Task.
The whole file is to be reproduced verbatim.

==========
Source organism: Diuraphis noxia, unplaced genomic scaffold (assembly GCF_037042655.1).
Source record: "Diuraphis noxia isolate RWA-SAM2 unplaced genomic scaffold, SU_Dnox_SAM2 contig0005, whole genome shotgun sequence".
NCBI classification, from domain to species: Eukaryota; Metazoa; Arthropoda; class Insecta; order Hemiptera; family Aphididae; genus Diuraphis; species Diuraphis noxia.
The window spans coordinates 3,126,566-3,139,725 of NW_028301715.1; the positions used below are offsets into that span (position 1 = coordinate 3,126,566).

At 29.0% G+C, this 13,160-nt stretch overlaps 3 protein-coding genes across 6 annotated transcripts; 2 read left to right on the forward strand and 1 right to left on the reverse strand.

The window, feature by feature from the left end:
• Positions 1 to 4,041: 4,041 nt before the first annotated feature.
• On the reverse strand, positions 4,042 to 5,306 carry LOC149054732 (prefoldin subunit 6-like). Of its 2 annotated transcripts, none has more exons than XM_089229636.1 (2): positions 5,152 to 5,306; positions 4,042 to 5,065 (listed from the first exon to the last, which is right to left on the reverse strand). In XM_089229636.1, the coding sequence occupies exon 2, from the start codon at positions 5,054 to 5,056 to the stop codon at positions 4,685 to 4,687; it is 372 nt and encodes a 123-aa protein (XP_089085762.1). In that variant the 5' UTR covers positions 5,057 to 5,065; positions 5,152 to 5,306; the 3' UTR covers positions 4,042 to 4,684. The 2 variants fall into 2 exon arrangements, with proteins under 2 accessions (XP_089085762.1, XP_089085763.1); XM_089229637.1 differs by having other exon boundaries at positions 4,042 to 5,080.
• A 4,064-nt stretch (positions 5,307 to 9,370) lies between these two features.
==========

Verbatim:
Source organism: Diuraphis noxia, unplaced genomic scaffold (assembly GCF_037042655.1).
Source record: "Diuraphis noxia isolate RWA-SAM2 unplaced genomic scaffold, SU_Dnox_SAM2 contig0005, whole genome shotgun sequence".
NCBI classification, from domain to species: Eukaryota; Metazoa; Arthropoda; class Insecta; order Hemiptera; family Aphididae; genus Diuraphis; species Diuraphis noxia.
The window spans coordinates 3,126,566-3,139,725 of NW_028301715.1; the positions used below are offsets into that span (position 1 = coordinate 3,126,566).

At 29.0% G+C, this 13,160-nt stretch overlaps 3 protein-coding genes across 6 annotated transcripts; 2 read left to right on the forward strand and 1 right to left on the reverse strand.

The window, feature by feature from the left end:
• Positions 1 to 4,041: 4,041 nt before the first annotated feature.
• On the reverse strand, positions 4,042 to 5,306 carry LOC149054732 (prefoldin subunit 6-like). Of its 2 annotated transcripts, none has more exons than XM_089229636.1 (2): positions 5,152 to 5,306; positions 4,042 to 5,065 (listed from the first exon to the last, which is right to left on the reverse strand). In XM_089229636.1, the coding sequence occupies exon 2, from the start codon at positions 5,054 to 5,056 to the stop codon at positions 4,685 to 4,687; it is 372 nt and encodes a 123-aa protein (XP_089085762.1). In that variant the 5' UTR covers positions 5,057 to 5,065; positions 5,152 to 5,306; the 3' UTR covers positions 4,042 to 4,684. The 2 variants fall into 2 exon arrangements, with proteins under 2 accessions (XP_089085762.1, XP_089085763.1); XM_089229637.1 differs by having other exon boundaries at positions 4,042 to 5,080.
• A 4,064-nt stretch (positions 5,307 to 9,370) lies between these two features.